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The San Juan basin, northwestern New Mexico, has long produced methane gas which commonly carries sufficient liquids to yield high BTU values. With this production, however, there have been wells which produced only carbon dioxide, or such large quantities of nitrogen as to be of very little economic value.
Early production came largely from the Dakota sandstones (Cretaceous) the gases of which contain an average of 80% methane and 15% higher hydrocarbons. Nitrogen and carbon dioxide average less than 3% and 1% respectively, yielding an average BTU of 1,194.
Later exploration has proved extensive gas reserves in the uppermost sequence of Upper Cretaceous sandstones, where the gases average 85% methane and 12% higher hydrocarbons. Nitrogen and carbon dioxide values are 1% or less and BTU values average 1,133.
Deeper exploration has shown a plethora of problems in the occurrence of gas in this basin. Gas from Permian, Pennsylvanian, and Mississippian reservoirs shows quantities of hydrocarbons much lower than in shallower formations, and nitrogen content as high as 81%. These nitrogen-rich gases carry some of the highest percentages of helium in the entire basin, from 3% to as high as 7.5%, although the production and reserves of Paleozoic rocks are several orders of magnitude smaller than those of the Cretaceous.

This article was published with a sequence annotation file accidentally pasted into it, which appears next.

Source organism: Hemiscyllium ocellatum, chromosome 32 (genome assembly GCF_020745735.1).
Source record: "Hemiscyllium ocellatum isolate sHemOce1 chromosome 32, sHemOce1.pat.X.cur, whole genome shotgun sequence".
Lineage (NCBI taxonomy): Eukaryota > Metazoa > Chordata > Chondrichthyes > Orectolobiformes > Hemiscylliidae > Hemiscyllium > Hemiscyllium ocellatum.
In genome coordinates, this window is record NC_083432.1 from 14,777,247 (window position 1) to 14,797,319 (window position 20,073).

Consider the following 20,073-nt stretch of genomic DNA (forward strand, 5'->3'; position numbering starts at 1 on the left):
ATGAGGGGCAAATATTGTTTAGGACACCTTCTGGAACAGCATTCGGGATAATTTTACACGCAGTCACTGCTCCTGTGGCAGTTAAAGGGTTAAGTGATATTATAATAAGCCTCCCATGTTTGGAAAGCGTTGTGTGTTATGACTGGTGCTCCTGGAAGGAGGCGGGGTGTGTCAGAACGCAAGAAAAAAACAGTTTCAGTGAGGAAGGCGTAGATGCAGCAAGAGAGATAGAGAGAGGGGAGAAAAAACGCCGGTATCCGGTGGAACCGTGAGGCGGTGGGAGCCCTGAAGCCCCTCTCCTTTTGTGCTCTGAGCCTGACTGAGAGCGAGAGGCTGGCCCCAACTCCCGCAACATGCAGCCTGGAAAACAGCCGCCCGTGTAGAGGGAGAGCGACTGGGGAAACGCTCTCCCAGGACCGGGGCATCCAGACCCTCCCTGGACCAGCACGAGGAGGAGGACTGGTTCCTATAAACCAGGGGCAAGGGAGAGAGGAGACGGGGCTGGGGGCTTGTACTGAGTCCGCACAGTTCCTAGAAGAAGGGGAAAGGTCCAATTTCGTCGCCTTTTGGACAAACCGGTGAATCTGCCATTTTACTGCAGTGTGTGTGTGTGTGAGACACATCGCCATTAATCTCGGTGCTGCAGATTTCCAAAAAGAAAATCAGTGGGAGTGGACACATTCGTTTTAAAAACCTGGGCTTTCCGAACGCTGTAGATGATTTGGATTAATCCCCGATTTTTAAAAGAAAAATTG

Characteristics of the gases in each group or sequence of formations are presented as related to depth of production. Economic factors may be evaluated on the basis of production from different zones at deeper
levels. Wide variations in analyses appear to be related to the genesis of the reservoir rocks and to the geologic history of these deeper zones. Analyses of gas from individual sequences indicate isolated production from lenses in which gas has had very little opportunity to mingle with other, more widespread, gases from blanket-type sandstones.
Analyses of gases from the Uinta basin, eastern Utah, may be separated into those from Tertiary, Paleocene-Upper Cretaceous, lower Upper Cretaceous; Jurassic; and Pennsylvanian production. Pressures are related approximately to depths of production. The percentages of methane and total hydrocarbons are highest in the Eocene Wasatch gases, although the deeper gases exhibit a much higher content of the higher hydrocarbons, and these yield a high BTU value.
Percentages of nitrogen are low in the Tertiary reservoirs and increase to as much as 19% in the Pennsylvanian. Carbon dioxide values are variable, and helium values increase as the nitrogen values increase. Variations appear to be dependent on geologic environments rather than on depth only.
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